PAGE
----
On July 12th, 2016, I woke to news that a bombing in a Shia-dominated district of Baghdad, Iraq had claimed the lives of 11 people and injured dozens. Immediately after, I heard someone joke that it was "just another day in Iraq". While it was only eight days ago that another Shia district was bombed and 250+ were killed, the Iraqi people, whether they are Sunni, Shia, Christian, or Yazidis, are anything but used to this.
There are many things a human being can get used to in life. I once forced myself to eat oatmeal for 6 months, eventually I was not only used to it, I started to enjoy it.
I'll never get used to the sound of a helicopter above my head, not after I spent weeks listening to war planes drop missiles on my village in the summer of 2016. No, there are some things you never get used to.
Sure, some could call it PTSD, maybe I should deal with my memories in a better way. A friend once suggested I move to an area where helicopters were common, eventually my ears would get used to it, like my nose gets used to a bad smell. But living in the greater NYC area, 5 minutes from the Hudson River, means helicopters are part of my daily life. I'll never get used to them.
You don't get used to bad things. You get used to tolerable things. You get used to the way your partner leaves their towel on the floor when the rack is right above it. You get used to your neighbor's dog barking in the middle of the night. You get used to the cold in NYC 18 years after leaving Los Angeles. You never get used to the loss of a loved one. You never get used to the sight of dead bodies on the ground. You never get used to the smell of burning cars. You never get used to the taste of bile in your throat. You never get used to the sound of a woman's screams when she discovers her son was one of the victims.
It's easy to rid ourselves of moral responsibility by deciding that people who consistently endure bad things ought to be used to it. The woman next door who endures physical and mental abuse will eventually get used to it, no need to call the cops anymore. But who is really used to it? The woman, or you? Her screams in the house have become tolerable, you are used to it. She is not used to the bruises on her body or the fear in her chest. Numbness is not the same thing. You don't adapt to bad things, survival of the fittest does not apply to our memories.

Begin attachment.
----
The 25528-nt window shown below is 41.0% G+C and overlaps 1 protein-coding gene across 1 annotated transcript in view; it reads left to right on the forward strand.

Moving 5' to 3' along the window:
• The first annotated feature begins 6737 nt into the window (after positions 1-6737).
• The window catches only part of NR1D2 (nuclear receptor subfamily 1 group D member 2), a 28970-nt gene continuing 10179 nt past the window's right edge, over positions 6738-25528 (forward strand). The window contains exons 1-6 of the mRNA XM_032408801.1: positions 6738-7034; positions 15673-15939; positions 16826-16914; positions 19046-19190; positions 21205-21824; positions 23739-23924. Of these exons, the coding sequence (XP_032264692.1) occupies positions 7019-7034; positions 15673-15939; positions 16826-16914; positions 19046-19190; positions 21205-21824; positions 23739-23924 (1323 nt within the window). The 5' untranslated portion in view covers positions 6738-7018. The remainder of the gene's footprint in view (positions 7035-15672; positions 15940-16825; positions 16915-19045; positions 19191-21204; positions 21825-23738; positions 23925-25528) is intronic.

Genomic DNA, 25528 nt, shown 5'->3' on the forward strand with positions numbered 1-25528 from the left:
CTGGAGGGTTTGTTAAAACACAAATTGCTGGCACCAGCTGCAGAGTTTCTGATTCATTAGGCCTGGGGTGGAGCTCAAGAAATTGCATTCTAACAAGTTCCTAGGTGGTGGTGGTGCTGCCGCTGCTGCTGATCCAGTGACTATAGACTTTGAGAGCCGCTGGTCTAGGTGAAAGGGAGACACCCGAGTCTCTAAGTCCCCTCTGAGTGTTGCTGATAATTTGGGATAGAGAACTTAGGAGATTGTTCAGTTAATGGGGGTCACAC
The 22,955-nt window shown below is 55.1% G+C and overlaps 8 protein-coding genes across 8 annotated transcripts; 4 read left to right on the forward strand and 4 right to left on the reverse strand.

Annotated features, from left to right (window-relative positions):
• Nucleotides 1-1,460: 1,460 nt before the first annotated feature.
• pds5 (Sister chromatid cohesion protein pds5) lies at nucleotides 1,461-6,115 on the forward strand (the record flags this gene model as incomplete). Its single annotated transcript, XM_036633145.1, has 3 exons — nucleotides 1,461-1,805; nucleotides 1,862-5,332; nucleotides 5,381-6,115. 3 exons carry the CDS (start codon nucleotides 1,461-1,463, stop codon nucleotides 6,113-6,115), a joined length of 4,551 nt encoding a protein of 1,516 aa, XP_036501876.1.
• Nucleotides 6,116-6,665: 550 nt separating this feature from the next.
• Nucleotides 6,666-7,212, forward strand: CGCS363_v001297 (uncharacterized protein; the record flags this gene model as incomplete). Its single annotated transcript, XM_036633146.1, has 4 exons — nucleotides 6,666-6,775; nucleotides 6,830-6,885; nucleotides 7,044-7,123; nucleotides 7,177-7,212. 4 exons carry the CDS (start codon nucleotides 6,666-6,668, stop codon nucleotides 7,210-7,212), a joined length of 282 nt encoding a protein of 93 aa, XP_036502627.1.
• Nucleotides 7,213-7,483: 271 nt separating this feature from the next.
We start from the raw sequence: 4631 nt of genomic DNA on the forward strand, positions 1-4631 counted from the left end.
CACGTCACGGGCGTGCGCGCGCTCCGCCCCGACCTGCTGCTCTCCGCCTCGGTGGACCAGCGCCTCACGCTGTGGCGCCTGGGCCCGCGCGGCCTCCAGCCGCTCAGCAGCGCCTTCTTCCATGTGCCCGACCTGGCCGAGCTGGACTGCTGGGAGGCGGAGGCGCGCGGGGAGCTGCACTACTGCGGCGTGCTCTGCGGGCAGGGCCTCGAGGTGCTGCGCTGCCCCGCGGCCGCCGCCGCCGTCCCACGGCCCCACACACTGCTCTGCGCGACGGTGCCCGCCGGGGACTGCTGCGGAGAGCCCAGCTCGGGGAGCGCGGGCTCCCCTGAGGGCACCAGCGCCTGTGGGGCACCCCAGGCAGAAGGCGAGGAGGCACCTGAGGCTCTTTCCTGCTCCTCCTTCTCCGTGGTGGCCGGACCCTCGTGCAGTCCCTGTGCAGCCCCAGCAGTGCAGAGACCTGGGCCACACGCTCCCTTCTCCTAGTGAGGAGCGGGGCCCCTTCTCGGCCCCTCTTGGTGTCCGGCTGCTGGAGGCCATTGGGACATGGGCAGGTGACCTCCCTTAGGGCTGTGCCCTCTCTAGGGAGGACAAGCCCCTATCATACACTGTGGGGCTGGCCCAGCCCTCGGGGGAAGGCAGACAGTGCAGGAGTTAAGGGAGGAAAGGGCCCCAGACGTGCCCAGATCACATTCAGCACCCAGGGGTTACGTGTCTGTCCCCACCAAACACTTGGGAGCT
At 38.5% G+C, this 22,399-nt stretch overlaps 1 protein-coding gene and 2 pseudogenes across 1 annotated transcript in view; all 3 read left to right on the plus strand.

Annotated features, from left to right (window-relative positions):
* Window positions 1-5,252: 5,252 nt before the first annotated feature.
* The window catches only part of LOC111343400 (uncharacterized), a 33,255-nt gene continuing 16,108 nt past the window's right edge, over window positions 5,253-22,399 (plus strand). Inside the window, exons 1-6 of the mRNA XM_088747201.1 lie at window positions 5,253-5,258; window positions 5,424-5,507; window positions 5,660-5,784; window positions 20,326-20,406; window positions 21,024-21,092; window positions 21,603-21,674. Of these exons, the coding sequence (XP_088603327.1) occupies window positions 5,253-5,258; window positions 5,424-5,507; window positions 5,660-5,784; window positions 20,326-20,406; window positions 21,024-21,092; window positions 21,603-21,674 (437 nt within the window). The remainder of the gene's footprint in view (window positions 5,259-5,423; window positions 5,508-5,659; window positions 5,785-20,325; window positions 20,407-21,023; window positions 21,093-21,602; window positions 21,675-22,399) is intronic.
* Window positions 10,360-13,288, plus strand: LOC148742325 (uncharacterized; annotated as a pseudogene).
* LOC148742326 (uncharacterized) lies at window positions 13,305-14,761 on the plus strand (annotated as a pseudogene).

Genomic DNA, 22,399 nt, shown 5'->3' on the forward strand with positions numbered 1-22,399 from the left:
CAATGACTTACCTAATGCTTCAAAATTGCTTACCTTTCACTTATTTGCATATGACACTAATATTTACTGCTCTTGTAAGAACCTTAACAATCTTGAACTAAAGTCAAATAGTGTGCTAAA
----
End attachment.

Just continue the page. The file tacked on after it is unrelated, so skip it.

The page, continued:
So, yes, society may be used a bombing in Baghdad every other day. No, Baghdad is not used to it.
Adnan Safaa Abo-Altman, a young man who had graduated law school four days before, wasn't used to having his life taken. His mother will never get used to the loss of him, his father, and his brother.
Hassan Ali's wife, and mother of Raqia and Hadi will never get used to losing her husband and children in one moment. Her husband and children weren't used to shopping for Eid clothes one moment, and being victims of a bombing the next. The three victims are pictured below.
Adel al-Jaf, a dancer who planned on moving to the US, was probably used to leg soreness the day after a long dance practice. I don't think he was used to his city being bombed. I don't think his family will ever get used to his death.
Akram and Mohammed's mother was not used to hearing that her two sons had died in the Karrada bombings. For if she was, she wouldn't have died from shock.
We are used to it, so we don't make hashtags, change our profile pictures, or memorize their names. By taking away these rights away from them, and yes, they have become rights, as long as other victims are given them, we are taking away their connection to us as humans. We forget that we would probably never get used to having our hometowns bombed every day, that just like us, they are humans who don't forget, can't forget.
No, the 11 people killed today weren't used to dying. The 292 killed last week were not used to it. Their families will never get used to it. No matter how long you spend in a war area, you never get used to it. Ask a soldier, ask a refugee, ask someone who experiences violence and pain on the daily if they ever truly get used to it. We might be able to tune out their screams, but we weren't the ones screaming in the first place.